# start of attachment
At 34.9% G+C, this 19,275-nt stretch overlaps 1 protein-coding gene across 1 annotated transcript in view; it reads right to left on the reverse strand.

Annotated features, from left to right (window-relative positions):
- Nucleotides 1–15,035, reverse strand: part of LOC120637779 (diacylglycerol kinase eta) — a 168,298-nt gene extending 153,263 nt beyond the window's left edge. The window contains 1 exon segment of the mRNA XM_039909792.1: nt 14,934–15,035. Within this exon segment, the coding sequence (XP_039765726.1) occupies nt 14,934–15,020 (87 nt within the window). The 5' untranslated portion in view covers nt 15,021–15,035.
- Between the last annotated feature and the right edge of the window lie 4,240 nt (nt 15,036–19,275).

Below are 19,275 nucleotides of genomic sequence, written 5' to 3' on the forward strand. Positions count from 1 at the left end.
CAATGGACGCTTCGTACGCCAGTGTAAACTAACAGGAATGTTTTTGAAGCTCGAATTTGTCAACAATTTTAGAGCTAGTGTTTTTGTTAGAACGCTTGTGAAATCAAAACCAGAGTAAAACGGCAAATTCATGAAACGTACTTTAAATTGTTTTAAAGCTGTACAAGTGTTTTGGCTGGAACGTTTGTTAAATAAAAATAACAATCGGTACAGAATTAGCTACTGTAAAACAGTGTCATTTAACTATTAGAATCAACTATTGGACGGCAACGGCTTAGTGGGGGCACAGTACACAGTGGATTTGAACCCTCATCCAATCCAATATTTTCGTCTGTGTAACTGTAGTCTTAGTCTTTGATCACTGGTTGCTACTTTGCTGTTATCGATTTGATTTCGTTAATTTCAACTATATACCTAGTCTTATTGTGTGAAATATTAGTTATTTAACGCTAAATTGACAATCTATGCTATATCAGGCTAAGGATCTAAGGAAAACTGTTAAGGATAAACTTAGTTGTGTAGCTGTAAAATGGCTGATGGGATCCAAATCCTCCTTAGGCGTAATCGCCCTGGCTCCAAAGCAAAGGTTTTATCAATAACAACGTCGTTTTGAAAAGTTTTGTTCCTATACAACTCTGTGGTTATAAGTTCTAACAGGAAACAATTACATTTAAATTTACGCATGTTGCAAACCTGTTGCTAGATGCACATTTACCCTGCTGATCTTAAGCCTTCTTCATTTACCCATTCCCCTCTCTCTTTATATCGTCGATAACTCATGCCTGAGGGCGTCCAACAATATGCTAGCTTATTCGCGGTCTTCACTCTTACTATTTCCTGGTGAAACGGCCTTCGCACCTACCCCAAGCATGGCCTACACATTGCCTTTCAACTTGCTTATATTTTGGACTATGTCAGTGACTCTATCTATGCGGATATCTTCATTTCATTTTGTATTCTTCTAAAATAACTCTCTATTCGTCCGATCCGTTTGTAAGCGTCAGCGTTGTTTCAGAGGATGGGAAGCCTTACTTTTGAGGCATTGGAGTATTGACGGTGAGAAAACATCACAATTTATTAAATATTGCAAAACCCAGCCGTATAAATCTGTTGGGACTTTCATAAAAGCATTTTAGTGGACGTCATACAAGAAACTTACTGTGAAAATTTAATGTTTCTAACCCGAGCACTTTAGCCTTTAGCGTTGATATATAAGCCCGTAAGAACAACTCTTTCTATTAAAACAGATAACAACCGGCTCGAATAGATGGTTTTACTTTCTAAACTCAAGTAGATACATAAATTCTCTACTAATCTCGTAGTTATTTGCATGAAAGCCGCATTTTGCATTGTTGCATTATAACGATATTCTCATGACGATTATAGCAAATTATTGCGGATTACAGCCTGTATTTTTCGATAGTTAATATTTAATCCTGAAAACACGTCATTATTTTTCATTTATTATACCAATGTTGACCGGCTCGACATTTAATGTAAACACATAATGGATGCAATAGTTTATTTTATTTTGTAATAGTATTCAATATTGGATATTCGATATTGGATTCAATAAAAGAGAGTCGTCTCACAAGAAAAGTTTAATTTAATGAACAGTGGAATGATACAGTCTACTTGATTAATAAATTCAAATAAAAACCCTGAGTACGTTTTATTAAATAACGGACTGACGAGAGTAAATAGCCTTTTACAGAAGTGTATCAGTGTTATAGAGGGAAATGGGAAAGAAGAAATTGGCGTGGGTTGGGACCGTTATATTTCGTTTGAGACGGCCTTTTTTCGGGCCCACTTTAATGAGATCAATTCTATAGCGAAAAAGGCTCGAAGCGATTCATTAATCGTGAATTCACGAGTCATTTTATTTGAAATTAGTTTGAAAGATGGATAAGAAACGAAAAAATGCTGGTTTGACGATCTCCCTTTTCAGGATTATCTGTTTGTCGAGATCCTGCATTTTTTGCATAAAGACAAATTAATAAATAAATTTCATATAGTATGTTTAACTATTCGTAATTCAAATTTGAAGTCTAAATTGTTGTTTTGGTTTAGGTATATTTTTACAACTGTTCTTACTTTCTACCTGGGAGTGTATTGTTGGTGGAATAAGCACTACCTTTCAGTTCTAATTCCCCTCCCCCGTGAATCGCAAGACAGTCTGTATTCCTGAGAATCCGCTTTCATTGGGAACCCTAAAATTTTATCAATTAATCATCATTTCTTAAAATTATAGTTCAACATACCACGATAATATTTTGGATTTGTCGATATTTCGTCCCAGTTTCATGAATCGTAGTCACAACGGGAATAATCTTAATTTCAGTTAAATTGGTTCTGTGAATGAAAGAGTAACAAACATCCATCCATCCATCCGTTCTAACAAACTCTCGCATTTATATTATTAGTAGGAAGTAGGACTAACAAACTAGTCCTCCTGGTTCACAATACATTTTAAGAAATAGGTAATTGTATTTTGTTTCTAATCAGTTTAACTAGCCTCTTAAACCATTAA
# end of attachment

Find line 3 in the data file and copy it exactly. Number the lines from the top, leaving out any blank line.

- Nucleotides 1–15,035, reverse strand: part of LOC120637779 (diacylglycerol kinase eta) — a 168,298-nt gene extending 153,263 nt beyond the window's left edge. The window contains 1 exon segment of the mRNA XM_039909792.1: nt 14,934–15,035. Within this exon segment, the coding sequence (XP_039765726.1) occupies nt 14,934–15,020 (87 nt within the window). The 5' untranslated portion in view covers nt 15,021–15,035.